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Author Topic:   Saving the Trailer Tires
sitotis posted 11-19-2007 06:08 AM ET (US)   Profile for sitotis   Send Email to sitotis  
I keep my Dauntless 20 inside our garage over the winter.

With our previous boat, a Dauntless 17, I used to jack the trailer up an put it on jack stands for the winter. I would do this expecting it would prevent flat spots on the tires and reduce the likelihood of tread seperation. This previous trailer was a single axle and was fairly easy to jack up.

Now with the new boat, it is a dual axle, against a wall on one side, and only has about 1/2" clearance with the garage door, so it will be more difficult to jack up and I will risk the possibility of interfering with the garage door after I have jacked it up.

So my question is whether I am doing this unnecessarily? Do other people jack up their trailers for the winter to save the tires? Is there anything else I can do, like having the trailer tires sit on top of plywood instead of concrete that might help? Or, am I just worrying about something I should not be bothering with?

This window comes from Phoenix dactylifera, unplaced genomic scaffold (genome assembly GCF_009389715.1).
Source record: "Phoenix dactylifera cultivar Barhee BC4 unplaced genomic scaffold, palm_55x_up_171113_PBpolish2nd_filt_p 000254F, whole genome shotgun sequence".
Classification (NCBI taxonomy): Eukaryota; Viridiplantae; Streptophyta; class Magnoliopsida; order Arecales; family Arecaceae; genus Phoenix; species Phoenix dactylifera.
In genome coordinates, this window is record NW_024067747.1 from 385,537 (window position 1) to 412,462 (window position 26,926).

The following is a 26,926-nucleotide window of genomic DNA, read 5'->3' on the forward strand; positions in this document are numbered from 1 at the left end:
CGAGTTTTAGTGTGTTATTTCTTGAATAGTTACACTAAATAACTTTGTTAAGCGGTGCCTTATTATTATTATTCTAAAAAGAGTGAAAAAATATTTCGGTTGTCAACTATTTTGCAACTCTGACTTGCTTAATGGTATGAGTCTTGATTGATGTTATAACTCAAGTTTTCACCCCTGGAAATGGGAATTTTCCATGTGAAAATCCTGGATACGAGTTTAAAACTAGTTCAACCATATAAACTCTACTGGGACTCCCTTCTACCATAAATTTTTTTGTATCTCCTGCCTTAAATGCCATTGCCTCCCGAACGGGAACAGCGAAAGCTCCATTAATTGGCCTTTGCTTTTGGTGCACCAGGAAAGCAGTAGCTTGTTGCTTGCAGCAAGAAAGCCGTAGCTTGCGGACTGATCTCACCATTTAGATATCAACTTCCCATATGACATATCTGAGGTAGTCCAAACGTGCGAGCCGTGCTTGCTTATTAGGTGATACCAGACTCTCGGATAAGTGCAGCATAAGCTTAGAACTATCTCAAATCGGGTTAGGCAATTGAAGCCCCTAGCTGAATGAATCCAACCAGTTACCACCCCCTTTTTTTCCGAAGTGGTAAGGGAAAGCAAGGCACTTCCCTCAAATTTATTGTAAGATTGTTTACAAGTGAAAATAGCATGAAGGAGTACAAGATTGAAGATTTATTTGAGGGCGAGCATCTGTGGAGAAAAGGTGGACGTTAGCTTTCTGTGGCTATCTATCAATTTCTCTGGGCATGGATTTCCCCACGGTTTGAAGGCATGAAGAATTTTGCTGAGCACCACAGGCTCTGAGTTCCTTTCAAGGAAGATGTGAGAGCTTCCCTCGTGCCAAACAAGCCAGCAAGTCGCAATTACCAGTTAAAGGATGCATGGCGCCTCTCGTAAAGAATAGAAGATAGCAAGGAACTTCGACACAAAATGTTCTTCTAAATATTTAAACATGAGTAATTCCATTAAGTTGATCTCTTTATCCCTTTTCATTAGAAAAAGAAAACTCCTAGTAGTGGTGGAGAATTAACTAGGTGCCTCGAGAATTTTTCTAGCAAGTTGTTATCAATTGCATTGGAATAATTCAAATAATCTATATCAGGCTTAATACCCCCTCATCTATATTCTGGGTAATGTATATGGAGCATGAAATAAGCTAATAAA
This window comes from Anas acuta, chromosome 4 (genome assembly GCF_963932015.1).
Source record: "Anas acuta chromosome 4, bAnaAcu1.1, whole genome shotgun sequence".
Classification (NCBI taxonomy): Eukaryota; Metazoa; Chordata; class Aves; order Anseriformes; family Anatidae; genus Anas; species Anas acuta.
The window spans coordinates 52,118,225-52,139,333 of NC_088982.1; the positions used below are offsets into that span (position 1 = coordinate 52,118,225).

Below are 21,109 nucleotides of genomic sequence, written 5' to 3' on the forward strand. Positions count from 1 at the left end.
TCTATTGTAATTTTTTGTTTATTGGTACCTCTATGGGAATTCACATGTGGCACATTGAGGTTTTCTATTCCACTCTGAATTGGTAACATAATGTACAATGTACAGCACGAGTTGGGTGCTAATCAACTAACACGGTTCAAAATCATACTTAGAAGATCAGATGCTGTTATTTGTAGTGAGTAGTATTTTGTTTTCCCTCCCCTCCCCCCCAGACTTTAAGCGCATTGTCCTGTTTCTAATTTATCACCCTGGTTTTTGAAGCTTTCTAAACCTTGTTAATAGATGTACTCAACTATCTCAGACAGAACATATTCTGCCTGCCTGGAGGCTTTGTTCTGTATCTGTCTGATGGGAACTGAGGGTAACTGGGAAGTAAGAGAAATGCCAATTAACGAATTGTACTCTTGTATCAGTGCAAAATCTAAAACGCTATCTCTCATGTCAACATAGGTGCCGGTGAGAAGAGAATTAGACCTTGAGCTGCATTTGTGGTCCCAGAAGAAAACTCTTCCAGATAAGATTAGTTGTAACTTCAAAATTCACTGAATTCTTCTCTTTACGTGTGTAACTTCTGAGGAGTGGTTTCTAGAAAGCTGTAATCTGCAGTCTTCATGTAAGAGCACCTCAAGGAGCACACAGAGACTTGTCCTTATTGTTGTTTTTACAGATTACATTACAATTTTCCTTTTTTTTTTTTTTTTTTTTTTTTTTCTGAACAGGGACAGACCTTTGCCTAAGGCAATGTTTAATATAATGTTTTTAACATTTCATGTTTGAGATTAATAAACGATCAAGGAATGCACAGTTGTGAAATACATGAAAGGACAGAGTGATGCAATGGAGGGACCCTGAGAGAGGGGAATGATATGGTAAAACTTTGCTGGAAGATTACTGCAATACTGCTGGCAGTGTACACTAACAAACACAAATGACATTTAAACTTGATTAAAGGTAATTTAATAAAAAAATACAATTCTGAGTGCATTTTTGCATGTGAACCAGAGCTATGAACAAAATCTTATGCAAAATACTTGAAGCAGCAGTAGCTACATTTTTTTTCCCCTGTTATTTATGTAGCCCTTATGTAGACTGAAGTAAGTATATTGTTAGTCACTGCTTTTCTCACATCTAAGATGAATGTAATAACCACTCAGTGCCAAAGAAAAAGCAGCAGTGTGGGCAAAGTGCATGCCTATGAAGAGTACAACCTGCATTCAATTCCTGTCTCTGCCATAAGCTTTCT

JayR posted 11-19-2007 07:10 AM ET (US)     Profile for JayR  Send Email to JayR     
Flat spots are a temporary condition. A few miles down the road and they are warmed and round again. Taking the weight off will do nothing for preventing separation. Maintianing proper inflation pressure is the key to longer tire life.

Jefecinco posted 11-19-2007 08:23 AM ET (US)     Profile for Jefecinco  Send Email to Jefecinco     
Agree with Jay. No benefit to taking the weight off the tires.


boatdryver posted 11-19-2007 10:24 AM ET (US)     Profile for boatdryver  Send Email to boatdryver     
I agree with JayR about the importance of maintaining proper trailer tire inflation to prolong tire life and would offer one of my own mistakes as an example. This pertains more to tandem trailers.

I have a 22 ft welded aluminum inboard jet boat for shallow river fishing which sits on a large galvanized tandem trailer, the whole package weighing about 5,000 lbs.

When the thing was new, I would carefully VISUALLY check the tires each time I towed, sometimes up to 400 miles each way. Toward the end of the first season I noticed that one of the tires was badly worn. I checked the pressure and it was 22 psi instead of the required 50 psi. Even so, you could not tell any difference in the appearance of the tire compare to to the other three tires which were at 50 psi.

Now I check the pressures frequently.


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